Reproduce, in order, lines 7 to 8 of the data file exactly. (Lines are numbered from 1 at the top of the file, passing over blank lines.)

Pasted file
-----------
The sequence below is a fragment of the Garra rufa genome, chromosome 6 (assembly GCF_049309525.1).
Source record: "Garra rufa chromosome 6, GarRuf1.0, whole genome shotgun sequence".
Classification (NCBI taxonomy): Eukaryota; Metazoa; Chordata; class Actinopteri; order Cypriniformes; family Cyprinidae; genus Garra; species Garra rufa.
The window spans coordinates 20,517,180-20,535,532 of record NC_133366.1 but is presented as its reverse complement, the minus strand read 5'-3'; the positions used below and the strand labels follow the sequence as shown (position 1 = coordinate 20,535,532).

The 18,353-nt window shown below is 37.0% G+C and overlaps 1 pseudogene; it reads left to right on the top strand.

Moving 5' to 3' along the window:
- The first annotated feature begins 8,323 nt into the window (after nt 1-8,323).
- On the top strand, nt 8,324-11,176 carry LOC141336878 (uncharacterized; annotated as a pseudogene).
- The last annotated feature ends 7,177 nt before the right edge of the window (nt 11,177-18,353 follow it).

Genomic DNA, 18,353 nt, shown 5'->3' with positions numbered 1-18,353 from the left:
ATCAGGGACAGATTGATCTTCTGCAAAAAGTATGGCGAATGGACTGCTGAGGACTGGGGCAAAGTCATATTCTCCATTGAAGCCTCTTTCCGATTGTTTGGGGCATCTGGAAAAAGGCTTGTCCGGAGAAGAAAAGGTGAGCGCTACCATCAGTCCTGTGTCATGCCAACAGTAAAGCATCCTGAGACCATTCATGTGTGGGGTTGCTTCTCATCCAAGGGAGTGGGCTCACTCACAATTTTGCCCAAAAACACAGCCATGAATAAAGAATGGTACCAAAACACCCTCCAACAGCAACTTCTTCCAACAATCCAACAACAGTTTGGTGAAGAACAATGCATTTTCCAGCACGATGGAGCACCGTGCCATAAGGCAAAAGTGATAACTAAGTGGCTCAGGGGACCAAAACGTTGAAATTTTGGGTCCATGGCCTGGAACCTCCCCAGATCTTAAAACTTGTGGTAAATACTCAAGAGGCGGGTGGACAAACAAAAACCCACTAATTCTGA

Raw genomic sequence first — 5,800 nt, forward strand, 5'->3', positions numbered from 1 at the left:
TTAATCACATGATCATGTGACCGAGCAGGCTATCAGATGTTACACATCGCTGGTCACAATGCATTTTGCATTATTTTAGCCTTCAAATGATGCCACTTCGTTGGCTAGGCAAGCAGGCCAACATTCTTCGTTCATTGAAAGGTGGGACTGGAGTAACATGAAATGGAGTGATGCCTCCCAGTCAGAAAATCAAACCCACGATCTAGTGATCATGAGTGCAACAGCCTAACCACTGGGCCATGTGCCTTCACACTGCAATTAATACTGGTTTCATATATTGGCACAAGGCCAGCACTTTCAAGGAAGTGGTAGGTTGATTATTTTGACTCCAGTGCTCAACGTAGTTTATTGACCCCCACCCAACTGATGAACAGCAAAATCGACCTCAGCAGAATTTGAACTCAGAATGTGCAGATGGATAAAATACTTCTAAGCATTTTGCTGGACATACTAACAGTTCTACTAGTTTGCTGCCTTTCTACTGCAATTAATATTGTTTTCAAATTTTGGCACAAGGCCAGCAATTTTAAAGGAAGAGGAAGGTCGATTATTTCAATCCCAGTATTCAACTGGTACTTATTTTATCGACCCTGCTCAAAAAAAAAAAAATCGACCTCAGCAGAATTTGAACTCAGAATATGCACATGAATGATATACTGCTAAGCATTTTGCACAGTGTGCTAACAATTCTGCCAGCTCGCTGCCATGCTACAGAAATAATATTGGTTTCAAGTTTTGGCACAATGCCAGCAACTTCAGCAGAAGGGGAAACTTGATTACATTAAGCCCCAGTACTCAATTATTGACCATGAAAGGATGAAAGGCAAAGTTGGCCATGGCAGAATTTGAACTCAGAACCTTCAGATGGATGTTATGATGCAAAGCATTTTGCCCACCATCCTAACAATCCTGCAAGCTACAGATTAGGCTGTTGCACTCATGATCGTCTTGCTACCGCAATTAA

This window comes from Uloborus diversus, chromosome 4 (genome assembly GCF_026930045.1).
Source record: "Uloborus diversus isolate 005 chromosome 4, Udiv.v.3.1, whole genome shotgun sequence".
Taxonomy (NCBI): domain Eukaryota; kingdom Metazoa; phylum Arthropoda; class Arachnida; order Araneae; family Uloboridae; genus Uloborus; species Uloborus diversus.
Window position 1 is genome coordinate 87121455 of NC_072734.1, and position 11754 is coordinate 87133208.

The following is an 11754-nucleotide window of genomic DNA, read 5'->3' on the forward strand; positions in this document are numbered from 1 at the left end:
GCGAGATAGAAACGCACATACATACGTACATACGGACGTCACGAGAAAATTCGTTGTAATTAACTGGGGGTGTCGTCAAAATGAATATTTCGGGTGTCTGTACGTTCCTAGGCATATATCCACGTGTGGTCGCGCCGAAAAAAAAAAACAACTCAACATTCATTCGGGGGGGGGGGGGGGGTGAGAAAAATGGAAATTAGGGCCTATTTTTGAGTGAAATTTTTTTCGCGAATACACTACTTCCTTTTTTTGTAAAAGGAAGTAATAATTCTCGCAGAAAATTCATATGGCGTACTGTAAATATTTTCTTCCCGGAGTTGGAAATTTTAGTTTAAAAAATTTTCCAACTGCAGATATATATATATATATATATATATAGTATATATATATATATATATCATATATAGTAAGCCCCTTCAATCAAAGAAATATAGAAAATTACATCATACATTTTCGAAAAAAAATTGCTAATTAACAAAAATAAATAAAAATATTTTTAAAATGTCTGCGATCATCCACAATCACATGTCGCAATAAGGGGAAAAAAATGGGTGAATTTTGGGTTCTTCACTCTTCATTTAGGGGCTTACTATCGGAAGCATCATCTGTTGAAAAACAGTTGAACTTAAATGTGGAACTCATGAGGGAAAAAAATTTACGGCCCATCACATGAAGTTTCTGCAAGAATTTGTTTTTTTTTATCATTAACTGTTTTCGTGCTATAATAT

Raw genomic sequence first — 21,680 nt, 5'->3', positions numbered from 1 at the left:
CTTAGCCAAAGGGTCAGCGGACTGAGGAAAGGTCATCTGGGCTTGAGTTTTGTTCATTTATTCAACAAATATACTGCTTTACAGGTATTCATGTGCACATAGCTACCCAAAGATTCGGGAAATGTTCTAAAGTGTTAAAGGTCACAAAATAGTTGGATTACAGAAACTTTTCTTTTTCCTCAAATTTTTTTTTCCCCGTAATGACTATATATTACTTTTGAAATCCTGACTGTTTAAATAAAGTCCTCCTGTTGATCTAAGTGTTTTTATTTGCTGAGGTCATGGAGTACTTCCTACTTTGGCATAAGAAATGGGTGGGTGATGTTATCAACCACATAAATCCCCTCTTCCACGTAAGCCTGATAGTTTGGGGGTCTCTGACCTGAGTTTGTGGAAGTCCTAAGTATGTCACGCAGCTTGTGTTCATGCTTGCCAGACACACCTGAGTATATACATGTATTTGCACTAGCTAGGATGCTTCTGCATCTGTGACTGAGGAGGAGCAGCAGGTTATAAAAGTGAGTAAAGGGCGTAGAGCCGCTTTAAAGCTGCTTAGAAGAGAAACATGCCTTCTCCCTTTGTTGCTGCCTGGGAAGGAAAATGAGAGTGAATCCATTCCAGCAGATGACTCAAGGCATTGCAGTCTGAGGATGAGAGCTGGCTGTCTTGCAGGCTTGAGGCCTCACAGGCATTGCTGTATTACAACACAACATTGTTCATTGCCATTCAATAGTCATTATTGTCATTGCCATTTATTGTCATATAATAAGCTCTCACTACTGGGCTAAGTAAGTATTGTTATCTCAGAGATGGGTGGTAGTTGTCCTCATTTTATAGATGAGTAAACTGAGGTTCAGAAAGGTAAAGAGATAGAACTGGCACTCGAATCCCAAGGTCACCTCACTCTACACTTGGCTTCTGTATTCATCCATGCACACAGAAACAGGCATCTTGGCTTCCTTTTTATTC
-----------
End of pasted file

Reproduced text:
- The first annotated feature begins 8,323 nt into the window (after nt 1-8,323).
- On the top strand, nt 8,324-11,176 carry LOC141336878 (uncharacterized; annotated as a pseudogene).